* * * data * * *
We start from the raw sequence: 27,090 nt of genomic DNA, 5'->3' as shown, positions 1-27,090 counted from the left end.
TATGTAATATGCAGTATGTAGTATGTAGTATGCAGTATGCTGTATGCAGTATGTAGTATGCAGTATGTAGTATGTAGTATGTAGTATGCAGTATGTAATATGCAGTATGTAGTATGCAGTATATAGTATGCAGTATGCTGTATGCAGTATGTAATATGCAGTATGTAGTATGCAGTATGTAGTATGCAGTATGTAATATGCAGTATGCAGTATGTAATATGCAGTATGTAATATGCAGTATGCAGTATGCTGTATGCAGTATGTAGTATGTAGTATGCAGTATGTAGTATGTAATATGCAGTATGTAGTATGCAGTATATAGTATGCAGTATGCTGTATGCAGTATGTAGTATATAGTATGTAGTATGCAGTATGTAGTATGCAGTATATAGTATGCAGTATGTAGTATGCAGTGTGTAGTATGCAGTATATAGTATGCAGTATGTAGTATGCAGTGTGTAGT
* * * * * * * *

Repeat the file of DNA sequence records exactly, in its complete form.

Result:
We start from the raw sequence: 27,090 nt of genomic DNA, 5'->3' as shown, positions 1-27,090 counted from the left end.
TATGTAATATGCAGTATGTAGTATGTAGTATGCAGTATGCTGTATGCAGTATGTAGTATGCAGTATGTAGTATGTAGTATGTAGTATGCAGTATGTAATATGCAGTATGTAGTATGCAGTATATAGTATGCAGTATGCTGTATGCAGTATGTAATATGCAGTATGTAGTATGCAGTATGTAGTATGCAGTATGTAATATGCAGTATGCAGTATGTAATATGCAGTATGTAATATGCAGTATGCAGTATGCTGTATGCAGTATGTAGTATGTAGTATGCAGTATGTAGTATGTAATATGCAGTATGTAGTATGCAGTATATAGTATGCAGTATGCTGTATGCAGTATGTAGTATATAGTATGTAGTATGCAGTATGTAGTATGCAGTATATAGTATGCAGTATGTAGTATGCAGTGTGTAGTATGCAGTATATAGTATGCAGTATGTAGTATGCAGTGTGTAGT